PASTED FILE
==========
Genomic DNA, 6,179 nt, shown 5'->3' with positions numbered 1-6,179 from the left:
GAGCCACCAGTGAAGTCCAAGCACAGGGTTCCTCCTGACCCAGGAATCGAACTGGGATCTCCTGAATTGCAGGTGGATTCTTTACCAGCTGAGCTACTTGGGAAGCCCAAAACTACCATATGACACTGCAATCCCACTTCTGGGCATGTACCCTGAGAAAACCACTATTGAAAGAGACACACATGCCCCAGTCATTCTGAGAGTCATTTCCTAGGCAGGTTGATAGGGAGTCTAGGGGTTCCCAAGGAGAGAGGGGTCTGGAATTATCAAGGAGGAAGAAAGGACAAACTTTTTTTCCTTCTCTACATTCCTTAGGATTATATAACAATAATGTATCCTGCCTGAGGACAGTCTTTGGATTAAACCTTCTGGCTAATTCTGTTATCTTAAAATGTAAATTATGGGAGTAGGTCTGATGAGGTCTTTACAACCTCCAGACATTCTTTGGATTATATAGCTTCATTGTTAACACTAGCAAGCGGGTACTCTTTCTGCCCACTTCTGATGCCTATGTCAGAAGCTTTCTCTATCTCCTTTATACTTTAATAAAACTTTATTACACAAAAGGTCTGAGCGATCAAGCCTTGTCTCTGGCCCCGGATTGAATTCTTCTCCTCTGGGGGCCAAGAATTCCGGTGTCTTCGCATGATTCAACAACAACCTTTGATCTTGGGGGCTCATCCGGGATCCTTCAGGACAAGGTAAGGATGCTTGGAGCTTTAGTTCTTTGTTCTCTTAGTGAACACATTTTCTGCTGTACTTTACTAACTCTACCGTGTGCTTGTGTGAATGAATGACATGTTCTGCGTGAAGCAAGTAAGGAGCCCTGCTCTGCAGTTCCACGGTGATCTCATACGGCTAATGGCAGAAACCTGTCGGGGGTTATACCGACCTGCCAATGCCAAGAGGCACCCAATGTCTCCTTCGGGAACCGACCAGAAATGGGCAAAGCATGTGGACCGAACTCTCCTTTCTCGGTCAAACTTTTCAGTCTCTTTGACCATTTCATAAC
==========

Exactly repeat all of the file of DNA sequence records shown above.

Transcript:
Genomic DNA, 6,179 nt, shown 5'->3' with positions numbered 1-6,179 from the left:
GAGCCACCAGTGAAGTCCAAGCACAGGGTTCCTCCTGACCCAGGAATCGAACTGGGATCTCCTGAATTGCAGGTGGATTCTTTACCAGCTGAGCTACTTGGGAAGCCCAAAACTACCATATGACACTGCAATCCCACTTCTGGGCATGTACCCTGAGAAAACCACTATTGAAAGAGACACACATGCCCCAGTCATTCTGAGAGTCATTTCCTAGGCAGGTTGATAGGGAGTCTAGGGGTTCCCAAGGAGAGAGGGGTCTGGAATTATCAAGGAGGAAGAAAGGACAAACTTTTTTTCCTTCTCTACATTCCTTAGGATTATATAACAATAATGTATCCTGCCTGAGGACAGTCTTTGGATTAAACCTTCTGGCTAATTCTGTTATCTTAAAATGTAAATTATGGGAGTAGGTCTGATGAGGTCTTTACAACCTCCAGACATTCTTTGGATTATATAGCTTCATTGTTAACACTAGCAAGCGGGTACTCTTTCTGCCCACTTCTGATGCCTATGTCAGAAGCTTTCTCTATCTCCTTTATACTTTAATAAAACTTTATTACACAAAAGGTCTGAGCGATCAAGCCTTGTCTCTGGCCCCGGATTGAATTCTTCTCCTCTGGGGGCCAAGAATTCCGGTGTCTTCGCATGATTCAACAACAACCTTTGATCTTGGGGGCTCATCCGGGATCCTTCAGGACAAGGTAAGGATGCTTGGAGCTTTAGTTCTTTGTTCTCTTAGTGAACACATTTTCTGCTGTACTTTACTAACTCTACCGTGTGCTTGTGTGAATGAATGACATGTTCTGCGTGAAGCAAGTAAGGAGCCCTGCTCTGCAGTTCCACGGTGATCTCATACGGCTAATGGCAGAAACCTGTCGGGGGTTATACCGACCTGCCAATGCCAAGAGGCACCCAATGTCTCCTTCGGGAACCGACCAGAAATGGGCAAAGCATGTGGACCGAACTCTCCTTTCTCGGTCAAACTTTTCAGTCTCTTTGACCATTTCATAAC